Low-energy buildings in Europe - Standards, criteria and consequences - a study of nine European countries.

University essay from Lunds universitet/Avdelningen för Installations- och klimatiseringslära

Abstract: Low-energy buildings are nowadays often used in common speech, for selling or promotion – everything has to be ”low energy”. But how do you know if your house is a low energy building? And how do the manufacturers of the building components know? Is there an official definition, what technical criteria do these buildings have to fulfill? The growing of low-energy buildings causes a demand of compliant products that meet the requirements on performance and quality, but the jungle of definitions makes it hard for manufacturers, especially on an international level. Furthermore it is not always assured if the available regulation considers the consequences of the set criteria. Energy savings should not cause a disadvantage of the indoor environment and people’s comfort and health. To list the currently defined low-energy building types and their regulations, compile the criteria concerning four subject areas with focus on ventilation and to analyze if possible consequences on the buildings indoor climate or on the design of the ventilation system are noticeable. For a better understanding of low-energy buildings and its technical features, theory and definitions have been examined by literature studies. The available standards were collected through the responsible issuers, followed by a compilation and comparison of criteria in the standards and a final analysis of possible consequences, based on the given facts of theory. Almost all nine countries have set standards where low energy buildings are defined. But the level of specification varies severely, both between the countries as between different building types within a country. In many standards the building exclusively is defined by its energy performance – the most definitions considering additional criteria are available in Germany, Austria and Switzerland. The set criteria on the ventilation system are similar, which makes it possible to design components suiting many building types – Though, attention must be paid on sometimes differently defined efficiency rates for heat exchangers. Regarding indoor climate no remarkable consequences, but some differences e.g. regarding airflow rates, whose consequences require further research were found.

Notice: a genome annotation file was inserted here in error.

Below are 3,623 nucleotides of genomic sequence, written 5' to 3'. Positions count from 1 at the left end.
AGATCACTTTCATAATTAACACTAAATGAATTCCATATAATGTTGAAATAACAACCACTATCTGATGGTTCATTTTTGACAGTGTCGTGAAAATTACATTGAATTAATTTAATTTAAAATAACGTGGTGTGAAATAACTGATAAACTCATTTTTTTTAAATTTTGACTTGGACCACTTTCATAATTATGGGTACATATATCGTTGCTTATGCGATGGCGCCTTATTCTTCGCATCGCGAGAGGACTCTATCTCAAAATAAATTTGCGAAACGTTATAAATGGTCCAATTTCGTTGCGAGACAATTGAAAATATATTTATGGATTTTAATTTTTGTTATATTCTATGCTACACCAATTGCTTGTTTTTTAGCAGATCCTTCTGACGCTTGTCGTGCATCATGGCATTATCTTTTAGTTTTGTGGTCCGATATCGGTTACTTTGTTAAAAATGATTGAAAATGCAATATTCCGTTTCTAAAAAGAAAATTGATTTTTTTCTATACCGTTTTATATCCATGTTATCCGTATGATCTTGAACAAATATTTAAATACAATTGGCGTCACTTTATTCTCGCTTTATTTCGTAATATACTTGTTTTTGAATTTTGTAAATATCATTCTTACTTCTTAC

AT THIS PAGE YOU CAN DOWNLOAD THE WHOLE ESSAY. (follow the link to the next page)